Our mission

The Office of Indigenous Relations builds strong community connections, provides funding and resources, and creates supportive and culturally inclusive environments for Indigenous students, faculty, and communities.

Our communities
Five children wear traditional clothing for a powwow celebration, while other attendees stand behind them.

Projects and programs

Six graduates pose for pictures on stage at the 2023 Affinity Graduation Celebration.

Congratulations to our graduates!

The Indigenous Graduate Celebration was held May 4, 2023 in the JCSU Ballroom. Spring Commencement ceremonies took place May 18-20, 2023.

Daphne Emm Hooper and Rochanne Downs on campus in May 2023.

Nevada tribes continue to seek repatriation of ancestral remains

The University's Director of Indigenous Relations, Daphne Emm Hooper, and NAGPRA Liaison Rochanne Downs were featured in an article from The Nevada Independent about the state's efforts to repatriate ancestral remains.

(Photo credit: David Calvert/The Nevada Independent) 

Our communities

Nevada is home to the Great Basin Tribes of the Numu (Northern Paiute), Newe (Western Shoshone), Nuwu (Southern Paiute) and the Wašiw (Washoe). These communities are comprised of 28 separate reservations, bands, colonies, and community councils.

Are you looking to work with a Tribe?

If you would like to work with a Tribe on a program or research, please coordinate through our office and we will guide you through the process.

Latest news

Travis Numan smiling standing in front of large boulders

Faces of the Pack: Travis Numan

Ph.D. student Travis Numan talks about his research on water rights, growing up on the Pyramid Lake Paiute Reservation and the Native American Fee Waiver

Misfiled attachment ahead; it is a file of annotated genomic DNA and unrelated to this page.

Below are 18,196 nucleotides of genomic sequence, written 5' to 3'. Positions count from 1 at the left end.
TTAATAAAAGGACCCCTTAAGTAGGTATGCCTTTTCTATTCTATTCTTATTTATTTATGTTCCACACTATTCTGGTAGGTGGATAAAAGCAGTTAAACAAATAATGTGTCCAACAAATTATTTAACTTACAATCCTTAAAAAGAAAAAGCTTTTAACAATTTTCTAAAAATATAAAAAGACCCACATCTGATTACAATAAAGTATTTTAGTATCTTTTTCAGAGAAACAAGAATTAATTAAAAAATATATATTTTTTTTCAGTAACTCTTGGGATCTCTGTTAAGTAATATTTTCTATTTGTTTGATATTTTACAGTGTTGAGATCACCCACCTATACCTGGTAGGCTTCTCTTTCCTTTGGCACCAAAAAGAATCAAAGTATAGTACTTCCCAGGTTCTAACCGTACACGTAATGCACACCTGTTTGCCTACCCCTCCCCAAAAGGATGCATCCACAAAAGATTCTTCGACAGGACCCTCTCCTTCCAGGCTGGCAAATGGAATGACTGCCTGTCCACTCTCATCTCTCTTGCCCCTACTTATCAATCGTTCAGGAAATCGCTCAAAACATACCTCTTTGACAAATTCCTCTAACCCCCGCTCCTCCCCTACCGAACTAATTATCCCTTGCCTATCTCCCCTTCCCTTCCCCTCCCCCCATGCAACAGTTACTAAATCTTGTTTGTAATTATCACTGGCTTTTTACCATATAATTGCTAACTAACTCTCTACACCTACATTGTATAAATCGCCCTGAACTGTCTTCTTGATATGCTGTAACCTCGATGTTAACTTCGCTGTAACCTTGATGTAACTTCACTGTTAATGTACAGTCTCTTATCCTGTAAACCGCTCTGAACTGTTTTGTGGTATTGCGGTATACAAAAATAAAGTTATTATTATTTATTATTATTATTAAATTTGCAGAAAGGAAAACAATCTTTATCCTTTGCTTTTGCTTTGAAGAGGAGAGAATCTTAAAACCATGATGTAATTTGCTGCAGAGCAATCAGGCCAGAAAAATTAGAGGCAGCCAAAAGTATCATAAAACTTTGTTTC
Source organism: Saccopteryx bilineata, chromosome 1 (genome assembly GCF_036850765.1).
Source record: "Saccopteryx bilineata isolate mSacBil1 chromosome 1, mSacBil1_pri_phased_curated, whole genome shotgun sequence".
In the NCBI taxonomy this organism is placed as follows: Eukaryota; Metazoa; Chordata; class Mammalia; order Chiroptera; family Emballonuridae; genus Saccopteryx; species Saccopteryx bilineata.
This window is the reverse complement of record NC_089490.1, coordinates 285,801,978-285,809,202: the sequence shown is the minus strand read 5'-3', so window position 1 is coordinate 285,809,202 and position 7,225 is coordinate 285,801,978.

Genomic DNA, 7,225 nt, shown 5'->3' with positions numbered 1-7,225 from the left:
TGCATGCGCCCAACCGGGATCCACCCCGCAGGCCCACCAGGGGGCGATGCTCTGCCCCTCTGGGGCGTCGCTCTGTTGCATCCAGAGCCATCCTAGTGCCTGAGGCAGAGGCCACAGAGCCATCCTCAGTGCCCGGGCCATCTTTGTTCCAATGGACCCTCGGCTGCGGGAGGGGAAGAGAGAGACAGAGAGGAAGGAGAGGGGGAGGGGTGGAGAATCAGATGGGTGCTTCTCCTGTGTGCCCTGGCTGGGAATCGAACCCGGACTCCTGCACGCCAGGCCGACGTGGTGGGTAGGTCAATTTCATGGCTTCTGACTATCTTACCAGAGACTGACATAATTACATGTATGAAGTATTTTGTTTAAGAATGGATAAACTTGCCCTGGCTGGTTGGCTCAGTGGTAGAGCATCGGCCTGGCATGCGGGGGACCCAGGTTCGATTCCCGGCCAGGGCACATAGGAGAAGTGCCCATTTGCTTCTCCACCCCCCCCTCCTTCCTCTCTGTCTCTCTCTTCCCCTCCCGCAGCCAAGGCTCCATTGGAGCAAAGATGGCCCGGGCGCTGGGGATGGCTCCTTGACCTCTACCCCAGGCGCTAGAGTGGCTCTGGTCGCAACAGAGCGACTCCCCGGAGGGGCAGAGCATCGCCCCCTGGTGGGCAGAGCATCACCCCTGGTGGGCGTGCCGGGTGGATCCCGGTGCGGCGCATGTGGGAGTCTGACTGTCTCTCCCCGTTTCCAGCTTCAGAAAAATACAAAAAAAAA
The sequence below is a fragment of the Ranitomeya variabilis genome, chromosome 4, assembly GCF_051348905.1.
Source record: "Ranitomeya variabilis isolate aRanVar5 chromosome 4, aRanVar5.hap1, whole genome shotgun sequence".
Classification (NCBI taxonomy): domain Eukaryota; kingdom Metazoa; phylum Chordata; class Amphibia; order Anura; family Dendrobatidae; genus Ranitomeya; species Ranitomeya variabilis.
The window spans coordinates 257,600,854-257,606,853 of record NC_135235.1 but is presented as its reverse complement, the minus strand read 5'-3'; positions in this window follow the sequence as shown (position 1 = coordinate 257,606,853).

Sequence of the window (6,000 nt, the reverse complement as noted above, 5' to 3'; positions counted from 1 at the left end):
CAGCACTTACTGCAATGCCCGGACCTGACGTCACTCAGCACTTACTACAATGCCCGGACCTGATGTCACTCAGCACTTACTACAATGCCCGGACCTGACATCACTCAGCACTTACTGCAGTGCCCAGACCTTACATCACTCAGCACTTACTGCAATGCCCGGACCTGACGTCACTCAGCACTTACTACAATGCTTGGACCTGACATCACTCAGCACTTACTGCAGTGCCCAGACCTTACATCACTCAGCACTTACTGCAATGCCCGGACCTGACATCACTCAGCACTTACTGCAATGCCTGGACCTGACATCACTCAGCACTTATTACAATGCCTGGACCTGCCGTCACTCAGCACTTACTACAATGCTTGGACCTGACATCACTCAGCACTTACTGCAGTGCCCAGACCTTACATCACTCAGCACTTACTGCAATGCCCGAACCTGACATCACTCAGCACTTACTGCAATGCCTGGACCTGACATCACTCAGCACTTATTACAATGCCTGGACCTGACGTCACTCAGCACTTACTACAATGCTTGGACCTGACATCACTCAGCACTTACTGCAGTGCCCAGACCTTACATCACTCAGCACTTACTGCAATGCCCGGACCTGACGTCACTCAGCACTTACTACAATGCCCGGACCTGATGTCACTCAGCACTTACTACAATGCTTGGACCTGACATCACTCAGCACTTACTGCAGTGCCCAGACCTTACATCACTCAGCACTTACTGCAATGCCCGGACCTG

Andrew Tobey posing in front of Pyramid Lake.

Learning and leading through Nevada INBRE Tribal Academy of Health and Science

Helping Native American students succeed in science and health occupations through mentorship and guidance

A group of fifteen students poses inside a building, holding up the Wolf Pack hand sign.

First Native LEAD program brings Indigenous students from around the state to campus, encouraging pursuit of higher education

Students from seven Native American Tribal communities stayed on campus for a week, meeting professors and learning about Wolf Pack resources


Land acknowledgement

We acknowledge that the University of Nevada, Reno is situated on the traditional homelands of the Numu (Northern Paiute), Wašiw (Washoe), Newe (Western Shoshone), and Nuwu (Southern Paiute) peoples. These lands continue to be a gathering place for Indigenous Peoples and we recognize their deep connections to these places. We extend our appreciation for the opportunity to live and learn on their territory.